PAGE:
The distinguishing factor between imperative and declarative languages is the absence or presence of explicit control flow. Control flow refers to the ability to directly manipulate the order of execution of statements in a program. In imperative languages, this control flow is explicit through the use of language features like if/then statements, for loops, functions and variables.

In declarative languages the control flow is implicit. Generally speaking, the computer will read the program statements from top to bottom, and any control flow happens under the surface, and is implied in the statements of a declarative language.

Imperative and Declarative Languages

Imperative languages are what we usually think of when we think of programming and programming languages: JavaScript, Python, C++, Ruby, etc. are all imperative languages. Imperative languages are usually general purpose programming languages, meaning they can be used to program pretty much anything for a wide variety of platforms.

Declarative languages, on the other hand, are most often domain-specific languages, or DSLs, meaning they were developed to used for a specific purpose, within a specific domain. You can probably where this is going…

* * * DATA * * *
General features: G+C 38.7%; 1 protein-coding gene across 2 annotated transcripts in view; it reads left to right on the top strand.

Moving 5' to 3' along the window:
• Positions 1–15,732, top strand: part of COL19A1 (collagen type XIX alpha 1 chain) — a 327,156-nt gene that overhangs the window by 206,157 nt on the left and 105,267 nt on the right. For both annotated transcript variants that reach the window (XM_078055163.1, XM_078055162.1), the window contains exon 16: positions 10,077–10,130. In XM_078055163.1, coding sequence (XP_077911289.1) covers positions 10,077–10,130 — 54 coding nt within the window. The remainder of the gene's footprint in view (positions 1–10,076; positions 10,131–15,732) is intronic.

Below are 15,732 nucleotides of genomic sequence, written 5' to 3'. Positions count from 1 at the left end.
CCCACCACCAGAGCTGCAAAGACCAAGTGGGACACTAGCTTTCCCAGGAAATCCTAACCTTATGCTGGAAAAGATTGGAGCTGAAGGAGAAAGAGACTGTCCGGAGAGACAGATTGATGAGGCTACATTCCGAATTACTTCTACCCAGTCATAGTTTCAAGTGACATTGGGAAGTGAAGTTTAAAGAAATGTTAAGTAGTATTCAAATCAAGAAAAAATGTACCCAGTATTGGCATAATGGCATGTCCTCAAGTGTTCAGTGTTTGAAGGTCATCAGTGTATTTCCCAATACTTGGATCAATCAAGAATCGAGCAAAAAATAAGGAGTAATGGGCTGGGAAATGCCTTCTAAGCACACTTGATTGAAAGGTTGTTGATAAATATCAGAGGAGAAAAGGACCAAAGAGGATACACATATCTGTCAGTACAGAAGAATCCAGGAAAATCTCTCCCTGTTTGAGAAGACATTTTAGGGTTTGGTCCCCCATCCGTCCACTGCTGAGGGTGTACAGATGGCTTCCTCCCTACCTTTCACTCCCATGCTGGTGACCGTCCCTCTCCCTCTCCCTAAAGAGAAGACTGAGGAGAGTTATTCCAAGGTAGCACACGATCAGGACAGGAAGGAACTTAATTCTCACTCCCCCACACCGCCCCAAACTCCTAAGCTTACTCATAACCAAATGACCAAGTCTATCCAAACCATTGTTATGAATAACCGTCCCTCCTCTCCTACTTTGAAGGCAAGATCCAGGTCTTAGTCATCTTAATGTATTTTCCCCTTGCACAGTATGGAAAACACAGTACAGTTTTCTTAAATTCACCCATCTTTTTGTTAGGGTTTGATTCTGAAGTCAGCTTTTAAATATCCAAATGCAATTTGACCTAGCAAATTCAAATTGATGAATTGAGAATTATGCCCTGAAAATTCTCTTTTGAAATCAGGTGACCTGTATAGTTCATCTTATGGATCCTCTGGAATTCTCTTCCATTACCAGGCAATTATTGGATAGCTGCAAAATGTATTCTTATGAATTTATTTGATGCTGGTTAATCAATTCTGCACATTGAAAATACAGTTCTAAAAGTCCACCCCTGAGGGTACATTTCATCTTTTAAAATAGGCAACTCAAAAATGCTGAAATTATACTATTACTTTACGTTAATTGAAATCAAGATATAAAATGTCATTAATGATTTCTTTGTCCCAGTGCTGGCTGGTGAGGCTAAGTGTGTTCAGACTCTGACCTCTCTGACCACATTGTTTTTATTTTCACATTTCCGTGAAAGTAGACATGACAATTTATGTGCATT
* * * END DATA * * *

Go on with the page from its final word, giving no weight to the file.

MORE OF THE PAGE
What are some examples of declarative languages? Well, for one, we have SQL, a declarative DSL for working with databases. Then, we have our beloved…HTML! Yes, HTML is a DSL for adding meaning to content on a webpage. And of course, CSS. CSS is a DSL for programming the layout of webpages.

So, there you have it: CSS is a domain-specific, declarative programming language. Keith Grant writes about the paradigm of CSS beautifully.

What does that make CSS developers? Well, CSS developers program the layout of webpages, or, phrased another way, CSS developers are programmers of boxes…webpage layout boils down to boxes, after all!

Why not?

15 years ago, CSS would still be a programming language according the liberal definition laid out here, and now, in 2018, it’s a programming language according to other definitions, too. In it’s current implementation, CSS/HTML is Turing complete, CSS has functions and variables, CSS has math. And it’s only getting more powerful!

If we set aside the politics of software development, why wouldn’t CSS (and HTML for that matter) be considered a programming language?

If you don’t want to believe me for some reason, listen to this friendly computer scientist drop some knowledge.

P.S. The video of my CSSConf EU talk and links to my research are here. I’m planning to follow up this post with others, but that might take a while!


What do you think? Do you have any questions, thoughts, or related links to share? Did I make a mistake in my post?